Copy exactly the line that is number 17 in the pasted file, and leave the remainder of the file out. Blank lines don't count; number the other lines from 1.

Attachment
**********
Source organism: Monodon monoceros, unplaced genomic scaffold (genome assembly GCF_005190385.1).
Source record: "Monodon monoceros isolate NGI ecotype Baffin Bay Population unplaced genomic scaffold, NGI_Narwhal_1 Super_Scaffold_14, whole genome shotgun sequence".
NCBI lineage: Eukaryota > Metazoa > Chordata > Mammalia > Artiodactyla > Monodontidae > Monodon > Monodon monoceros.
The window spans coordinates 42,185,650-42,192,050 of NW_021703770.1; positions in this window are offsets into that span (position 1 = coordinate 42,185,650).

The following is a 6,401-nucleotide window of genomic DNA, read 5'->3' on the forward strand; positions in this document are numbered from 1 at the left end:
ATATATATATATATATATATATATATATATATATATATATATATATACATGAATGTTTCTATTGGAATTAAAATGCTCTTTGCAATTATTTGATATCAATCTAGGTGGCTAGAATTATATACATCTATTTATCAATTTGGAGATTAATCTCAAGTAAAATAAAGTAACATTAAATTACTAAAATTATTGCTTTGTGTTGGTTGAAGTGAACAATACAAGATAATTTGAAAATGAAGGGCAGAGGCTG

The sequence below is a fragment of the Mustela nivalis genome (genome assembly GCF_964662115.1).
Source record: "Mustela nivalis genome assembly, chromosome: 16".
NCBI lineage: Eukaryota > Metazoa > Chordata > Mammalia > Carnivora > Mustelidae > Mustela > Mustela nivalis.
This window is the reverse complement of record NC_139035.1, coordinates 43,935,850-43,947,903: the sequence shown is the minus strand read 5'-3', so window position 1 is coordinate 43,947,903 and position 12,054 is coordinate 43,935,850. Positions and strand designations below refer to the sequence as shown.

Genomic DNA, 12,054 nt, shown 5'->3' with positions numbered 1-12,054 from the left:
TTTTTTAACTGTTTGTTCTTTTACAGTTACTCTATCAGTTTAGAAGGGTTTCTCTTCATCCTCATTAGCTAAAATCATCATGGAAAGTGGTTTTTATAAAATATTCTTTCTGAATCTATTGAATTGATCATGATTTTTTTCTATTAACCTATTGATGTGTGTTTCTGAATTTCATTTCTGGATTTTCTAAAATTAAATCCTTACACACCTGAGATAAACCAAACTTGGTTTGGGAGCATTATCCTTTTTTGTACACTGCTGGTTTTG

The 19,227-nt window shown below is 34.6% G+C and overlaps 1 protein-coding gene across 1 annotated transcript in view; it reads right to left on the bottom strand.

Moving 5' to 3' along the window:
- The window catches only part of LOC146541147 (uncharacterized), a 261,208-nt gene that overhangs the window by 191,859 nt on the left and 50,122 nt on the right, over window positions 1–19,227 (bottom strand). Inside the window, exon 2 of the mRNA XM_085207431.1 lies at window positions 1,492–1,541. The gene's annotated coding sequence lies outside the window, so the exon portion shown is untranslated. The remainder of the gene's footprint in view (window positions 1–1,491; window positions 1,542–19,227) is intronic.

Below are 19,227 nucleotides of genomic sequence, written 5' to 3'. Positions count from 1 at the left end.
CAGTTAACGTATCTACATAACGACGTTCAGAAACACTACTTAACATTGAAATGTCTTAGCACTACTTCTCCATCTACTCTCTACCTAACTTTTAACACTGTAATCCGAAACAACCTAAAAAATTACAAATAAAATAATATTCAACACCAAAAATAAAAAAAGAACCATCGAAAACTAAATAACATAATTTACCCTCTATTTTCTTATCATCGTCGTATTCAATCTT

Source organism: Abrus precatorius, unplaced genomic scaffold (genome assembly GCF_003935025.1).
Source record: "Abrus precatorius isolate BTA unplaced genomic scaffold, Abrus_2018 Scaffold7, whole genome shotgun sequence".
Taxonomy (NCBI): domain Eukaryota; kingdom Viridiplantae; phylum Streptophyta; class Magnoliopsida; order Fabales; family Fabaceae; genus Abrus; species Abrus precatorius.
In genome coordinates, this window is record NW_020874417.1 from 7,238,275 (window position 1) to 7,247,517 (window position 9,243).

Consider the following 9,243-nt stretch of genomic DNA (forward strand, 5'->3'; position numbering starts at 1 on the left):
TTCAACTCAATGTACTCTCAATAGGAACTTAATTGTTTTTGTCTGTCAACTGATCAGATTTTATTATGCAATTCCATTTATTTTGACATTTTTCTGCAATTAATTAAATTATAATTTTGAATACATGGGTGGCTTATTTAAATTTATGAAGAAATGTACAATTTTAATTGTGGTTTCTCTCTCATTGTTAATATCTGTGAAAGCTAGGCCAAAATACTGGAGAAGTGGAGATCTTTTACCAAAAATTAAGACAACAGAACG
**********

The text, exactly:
CAGTTAACGTATCTACATAACGACGTTCAGAAACACTACTTAACATTGAAATGTCTTAGCACTACTTCTCCATCTACTCTCTACCTAACTTTTAACACTGTAATCCGAAACAACCTAAAAAATTACAAATAAAATAATATTCAACACCAAAAATAAAAAAAGAACCATCGAAAACTAAATAACATAATTTACCCTCTATTTTCTTATCATCGTCGTATTCAATCTT